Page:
How Bad Is It for Obama That Oprah Won't Campaign for Him?

If patterns from 2008 are any indication, the media mogul's absence from the stump could make the president's reelection a little bit harder.


Oprah Winfrey campaigns with Barack and Michelle Obama in Des Moines in December 2007. Reuters

Back in the heady days of May 2007, when Oprah Winfrey endorsed Barack Obama, the future looked bright for both of them. Five years later, they've both gotten somewhat bogged down. Obama, of course, won the presidency, but inherited a nation in the throes of recession. While the economy is back on course, he still faces a tough road in his quest for reeelection.

And he'll be down one major asset: Oprah herself. That's because Winfrey's gotten sidelined too. In 2009, she announced she was leaving her outrageously popular daytime TV show to create her own cable network, but the Oprah Winfrey Network has proven to be a harder proposition than she expected. Turnover has been high, ratings have been low, and Oprah says she can't take time off to stump for the president this year.

"I actually love our president and have the utmost respect for him and that office and what it takes to be there," Winfrey said on CBS's Early Show, adding that she still backs him "100 percent." "I will not be out because I'm trying to fix a network."

So could this hurt Obama in the general election? Laugh all you want, but it's a serious question. (The Wikipedia entry for "Oprah Winfrey's endorsement of Barack Obama" is disturbingly comprehensive.) In fact, political scientists Craig Garthwaite and Tim Moore set out to determine what effect her endorsement had on Obama in the 2008 Democratic primary. And guess what? It was pretty large (emphasis added):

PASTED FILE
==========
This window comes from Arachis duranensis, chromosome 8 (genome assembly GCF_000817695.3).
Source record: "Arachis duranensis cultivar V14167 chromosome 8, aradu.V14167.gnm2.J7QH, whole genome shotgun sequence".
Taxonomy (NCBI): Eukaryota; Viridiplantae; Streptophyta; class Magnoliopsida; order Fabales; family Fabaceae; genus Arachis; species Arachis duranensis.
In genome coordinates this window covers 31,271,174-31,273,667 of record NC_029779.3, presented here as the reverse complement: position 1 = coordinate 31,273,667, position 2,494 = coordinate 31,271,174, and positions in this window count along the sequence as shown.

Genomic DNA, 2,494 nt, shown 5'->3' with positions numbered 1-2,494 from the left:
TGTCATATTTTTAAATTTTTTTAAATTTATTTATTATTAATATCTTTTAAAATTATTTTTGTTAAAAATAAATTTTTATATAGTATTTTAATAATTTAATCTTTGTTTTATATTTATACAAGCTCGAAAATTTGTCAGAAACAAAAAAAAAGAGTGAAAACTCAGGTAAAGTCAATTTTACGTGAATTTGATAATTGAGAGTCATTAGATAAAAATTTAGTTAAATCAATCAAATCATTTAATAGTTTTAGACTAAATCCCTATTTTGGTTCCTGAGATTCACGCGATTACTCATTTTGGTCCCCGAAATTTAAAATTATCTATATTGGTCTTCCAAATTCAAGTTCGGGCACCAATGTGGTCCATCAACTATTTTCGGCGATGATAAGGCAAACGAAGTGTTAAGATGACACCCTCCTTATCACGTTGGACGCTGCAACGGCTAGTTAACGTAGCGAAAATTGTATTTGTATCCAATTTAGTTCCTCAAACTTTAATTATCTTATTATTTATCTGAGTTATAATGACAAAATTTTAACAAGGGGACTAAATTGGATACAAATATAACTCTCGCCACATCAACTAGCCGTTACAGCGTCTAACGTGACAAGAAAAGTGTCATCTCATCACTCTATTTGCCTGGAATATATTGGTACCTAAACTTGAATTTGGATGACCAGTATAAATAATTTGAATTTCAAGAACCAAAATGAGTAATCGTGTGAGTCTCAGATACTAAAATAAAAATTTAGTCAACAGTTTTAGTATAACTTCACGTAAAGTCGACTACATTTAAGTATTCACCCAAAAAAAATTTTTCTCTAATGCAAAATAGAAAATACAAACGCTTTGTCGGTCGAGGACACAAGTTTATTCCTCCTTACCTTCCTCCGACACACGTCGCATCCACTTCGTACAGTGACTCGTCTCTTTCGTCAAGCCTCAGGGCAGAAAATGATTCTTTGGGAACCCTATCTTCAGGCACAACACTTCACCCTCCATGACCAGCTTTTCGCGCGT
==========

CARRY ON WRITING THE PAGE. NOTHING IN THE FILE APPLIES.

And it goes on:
Our results suggest that Oprah Winfrey's endorsement of Barack Obama prior to the 2008 Democratic Presidential Primary generated a statistically and qualitatively significant increase in the number of votes Obama received as well as in the total number of votes cast .... In total, we estimate that the endorsement was responsible for 1,015,559 votes for Obama. The 95 percent confidence interval around this estimate is higher than the difference in votes between Obama and Hillary Clinton in our sample. This suggests that Winfrey's endorsement was responsible for the difference in the popular vote in our sample.

That's right: Per their research, Oprah's endorsement accounted for about 5 percent of Obama's primary votes. They calculated this by correlating primary votes with circulation of O: The Oprah Magazine and sales of books she recommended, then controlled for a variety of factors.

There are good reasons to believe it won't matter as much this year. For example, the research covered the primary, not the general election. And for another, Oprah's endorsement was hugely helpful in creating publicity for Obama, then an underdog to Hillary Clinton, but for an incumbent president, name recognition isn't nearly as important. Third, her influence may have diminished since her departure from network TV. But that doesn't mean that it wouldn't be helpful for her to be out on the stump in the coming months. Even if voters back Obama, her influence in driving turnout could be useful in a year when Democrats' enthusiasm has lagged well behind Republicans'.

Maybe there's a silver lining, though: A thriving OWN could be part of the economic resilience Obama will need for reelection.

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David A. Graham is a staff writer at The Atlantic, where he covers political and global news. He previously reported for Newsweek, The Wall Street Journal, and The National.

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